The head of the OSCE team expressed his “deep relief” after an ordeal that lasted more than a week. “It is happiness, a deep relief,” German Col. Axel Schneider told a small group of journalists on the road outside of the Ukrainian city of Donetsk.
Although Russia denies it is encouraging or directing the insurgents, the Ukrainian Foreign Ministry said in a statement that the release “was made after unambiguous instructions had been received from the Russian authorities, which yet again shows the extremists are subordinated to Moscow.”
The Russian Foreign Ministry, however, emphasized that the release was a decision of the insurgents who have taken control of Slovyansk and called it “testimony of the courage and humanism of the defenders.”
A pact struck between Russia, Ukraine, the European Union and the United States in mid-April aimed to resolve the crisis emphasized the importance of an observer mission from the Organization for Security and Cooperation in Europe. But the mission’s prospects became clouded a week later when eight of its military observers and five accompanying Ukrainians were detained by insurgents in Slovyansk, the crucible of unrest in the east. The insurgents alleged the observers were spying for NATO and carrying suspicious material. One observer from non-NATO member Sweden was released two days later, but the rest remained in custody until Saturday.
The insurgents’ leader in Slovyansk, Vyacheslav Ponomarev, was quoted by Interfax news agency as saying he ordered the release because of increasing insecurity in the city. In recent days, at least four Ukrainian soldiers were killed on the city’s outskirts — two of them when helicopters were shot down — and at least 10 civilians have been killed, according to Ponomarev.
Ponomarev said the OSCE observers “are not being released — they are leaving us, as we promised them.”
The non-Ukrainians were flown late Saturday to Berlin, where they were reunited with their families.
At the United Nations, Western powers and Russia used an emergency meeting of the Security Council on Friday to accuse each other of hypocrisy and double standards in confronting the escalating crisis in Ukraine.
The heated exchange came during another inconclusive meeting of the 15-nation council on the crisis. Russia called for the session to condemn what it described as a “punitive” and “criminal” Ukrainian military operation in Slovyansk.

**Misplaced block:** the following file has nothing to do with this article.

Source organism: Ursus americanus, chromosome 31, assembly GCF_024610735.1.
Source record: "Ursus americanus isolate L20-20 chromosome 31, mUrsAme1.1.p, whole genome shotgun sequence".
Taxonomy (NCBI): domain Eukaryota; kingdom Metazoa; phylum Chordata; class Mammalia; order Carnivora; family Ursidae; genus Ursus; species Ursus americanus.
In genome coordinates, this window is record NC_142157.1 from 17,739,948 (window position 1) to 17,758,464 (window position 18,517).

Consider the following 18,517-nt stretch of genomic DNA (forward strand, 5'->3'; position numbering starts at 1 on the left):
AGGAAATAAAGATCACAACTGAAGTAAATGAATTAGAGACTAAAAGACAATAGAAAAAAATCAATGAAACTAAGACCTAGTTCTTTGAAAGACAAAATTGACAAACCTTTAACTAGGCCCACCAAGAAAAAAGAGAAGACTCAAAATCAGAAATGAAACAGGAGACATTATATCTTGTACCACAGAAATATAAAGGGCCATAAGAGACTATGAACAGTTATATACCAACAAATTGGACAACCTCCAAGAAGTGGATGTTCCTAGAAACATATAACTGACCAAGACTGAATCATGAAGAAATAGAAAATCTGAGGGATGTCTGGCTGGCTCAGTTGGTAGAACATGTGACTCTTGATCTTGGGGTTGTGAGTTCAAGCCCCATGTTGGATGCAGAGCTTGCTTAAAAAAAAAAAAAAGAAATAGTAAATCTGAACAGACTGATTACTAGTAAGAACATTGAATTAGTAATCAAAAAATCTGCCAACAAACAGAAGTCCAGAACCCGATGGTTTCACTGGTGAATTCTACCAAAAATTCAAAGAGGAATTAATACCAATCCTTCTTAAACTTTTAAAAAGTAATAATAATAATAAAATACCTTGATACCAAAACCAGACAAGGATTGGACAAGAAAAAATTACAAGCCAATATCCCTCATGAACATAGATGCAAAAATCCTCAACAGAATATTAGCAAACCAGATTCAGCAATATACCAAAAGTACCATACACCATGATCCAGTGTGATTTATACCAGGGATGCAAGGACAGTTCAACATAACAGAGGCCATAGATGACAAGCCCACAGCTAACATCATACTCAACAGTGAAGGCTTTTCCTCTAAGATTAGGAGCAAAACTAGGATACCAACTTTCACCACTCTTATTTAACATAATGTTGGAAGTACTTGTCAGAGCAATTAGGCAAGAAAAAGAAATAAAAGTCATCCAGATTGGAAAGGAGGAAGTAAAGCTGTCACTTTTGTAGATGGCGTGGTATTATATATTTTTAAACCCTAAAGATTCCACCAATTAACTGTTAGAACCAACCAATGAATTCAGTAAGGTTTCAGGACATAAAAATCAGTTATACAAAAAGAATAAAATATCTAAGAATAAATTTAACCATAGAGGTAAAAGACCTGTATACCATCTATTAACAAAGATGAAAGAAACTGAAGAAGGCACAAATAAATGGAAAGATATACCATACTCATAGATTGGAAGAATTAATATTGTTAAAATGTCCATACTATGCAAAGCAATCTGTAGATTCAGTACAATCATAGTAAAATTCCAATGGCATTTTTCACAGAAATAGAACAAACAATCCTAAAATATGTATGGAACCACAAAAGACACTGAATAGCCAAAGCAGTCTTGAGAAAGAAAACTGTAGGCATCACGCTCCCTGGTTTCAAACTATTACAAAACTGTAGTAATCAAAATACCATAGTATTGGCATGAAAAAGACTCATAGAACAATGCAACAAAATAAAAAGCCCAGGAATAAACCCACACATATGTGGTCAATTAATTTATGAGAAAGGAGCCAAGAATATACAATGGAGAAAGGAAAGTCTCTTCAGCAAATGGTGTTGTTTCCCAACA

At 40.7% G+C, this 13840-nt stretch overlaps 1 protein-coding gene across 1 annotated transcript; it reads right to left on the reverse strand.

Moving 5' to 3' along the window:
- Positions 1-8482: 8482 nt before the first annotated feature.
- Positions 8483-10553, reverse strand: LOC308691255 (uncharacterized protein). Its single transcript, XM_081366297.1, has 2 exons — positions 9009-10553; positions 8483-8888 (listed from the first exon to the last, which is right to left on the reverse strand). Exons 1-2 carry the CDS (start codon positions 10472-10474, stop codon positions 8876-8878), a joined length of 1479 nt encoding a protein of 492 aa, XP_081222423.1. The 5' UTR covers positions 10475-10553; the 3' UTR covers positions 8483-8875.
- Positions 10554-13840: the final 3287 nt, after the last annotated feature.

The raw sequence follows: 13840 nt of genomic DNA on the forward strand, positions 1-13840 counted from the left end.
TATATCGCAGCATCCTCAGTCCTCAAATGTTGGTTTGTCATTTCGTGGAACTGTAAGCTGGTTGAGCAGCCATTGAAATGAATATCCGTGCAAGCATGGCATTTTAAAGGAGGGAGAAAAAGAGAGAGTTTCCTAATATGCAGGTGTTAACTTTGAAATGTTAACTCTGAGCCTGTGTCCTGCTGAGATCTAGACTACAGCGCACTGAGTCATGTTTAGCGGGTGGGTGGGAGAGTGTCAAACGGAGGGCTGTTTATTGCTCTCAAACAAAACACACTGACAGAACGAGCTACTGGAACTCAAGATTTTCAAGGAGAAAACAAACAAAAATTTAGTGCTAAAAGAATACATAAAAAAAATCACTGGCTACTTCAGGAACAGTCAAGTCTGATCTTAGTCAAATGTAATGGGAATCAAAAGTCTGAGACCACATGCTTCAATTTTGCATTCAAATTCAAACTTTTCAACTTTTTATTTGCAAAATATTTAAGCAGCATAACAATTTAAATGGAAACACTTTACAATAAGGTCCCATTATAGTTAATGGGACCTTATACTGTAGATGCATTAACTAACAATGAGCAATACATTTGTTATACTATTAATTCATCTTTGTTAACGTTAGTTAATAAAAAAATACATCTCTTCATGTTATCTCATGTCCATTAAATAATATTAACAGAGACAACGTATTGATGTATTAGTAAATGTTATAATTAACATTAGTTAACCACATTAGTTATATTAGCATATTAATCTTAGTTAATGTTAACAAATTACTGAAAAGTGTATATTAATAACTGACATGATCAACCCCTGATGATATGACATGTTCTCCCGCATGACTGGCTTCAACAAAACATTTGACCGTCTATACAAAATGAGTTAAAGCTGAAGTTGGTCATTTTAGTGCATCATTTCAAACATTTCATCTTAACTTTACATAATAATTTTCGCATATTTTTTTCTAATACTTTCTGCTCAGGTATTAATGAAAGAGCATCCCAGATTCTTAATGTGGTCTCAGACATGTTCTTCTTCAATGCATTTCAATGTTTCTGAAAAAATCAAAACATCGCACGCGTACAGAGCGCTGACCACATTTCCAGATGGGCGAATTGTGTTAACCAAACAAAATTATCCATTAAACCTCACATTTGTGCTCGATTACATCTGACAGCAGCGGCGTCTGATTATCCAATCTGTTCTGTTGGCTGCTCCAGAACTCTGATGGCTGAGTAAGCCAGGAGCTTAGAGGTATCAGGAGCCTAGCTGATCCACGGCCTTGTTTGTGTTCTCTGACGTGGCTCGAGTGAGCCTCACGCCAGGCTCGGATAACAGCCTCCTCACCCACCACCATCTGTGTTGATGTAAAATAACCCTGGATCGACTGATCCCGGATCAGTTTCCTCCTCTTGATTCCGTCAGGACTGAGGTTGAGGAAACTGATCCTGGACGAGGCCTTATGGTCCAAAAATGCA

The Security Council has held more than a dozen meetings on the Ukraine crisis but has taken no formal action due to the deep disagreements among Russia, Britain, France and the United States — four of its five veto-wielding permanent members.
In their speeches, Britain and Lithuania voiced surprise at Russia’s willingness to condemn what they said was a measured and justifiable operation by Kiev against armed pro-Russian separatists backed by Moscow while keeping silent about Syrian President Bashar Assad’s attacks on his own people.
“The scale of Russian hypocrisy is breathtaking,” British Ambassador Mark Lyall Grant said. “Russia stoutly supports, and indeed arms, the most repressive regimes in the world — notably Syria, a regime which brutally suppresses dissent without any sense of restraint or concern for the protection of civilians.”
“Russia’s synthetic indignation over Ukraine’s proportionate and measured actions convinces no one,” he added.
Russia, backed by China, has vetoed three Security Council resolutions that would have condemned the Syrian government and threatened it with sanctions over its actions in the Syrian civil war, now in its fourth year.
The U.S. and the EU accuse Russia of stirring unrest to undermine Ukraine’s May 25 presidential election. Polish Prime Minister Donald Tusk said officials are “losing hope” that a diplomatic solution can end the crisis.
“This is a war of maybe a different kind; it is a war that’s undeclared,” Tusk was quoted as saying by the PAP news agency. “But what we’re really dealing with is de facto a war. You can clearly see that actions taken by the international community haven’t brought results.”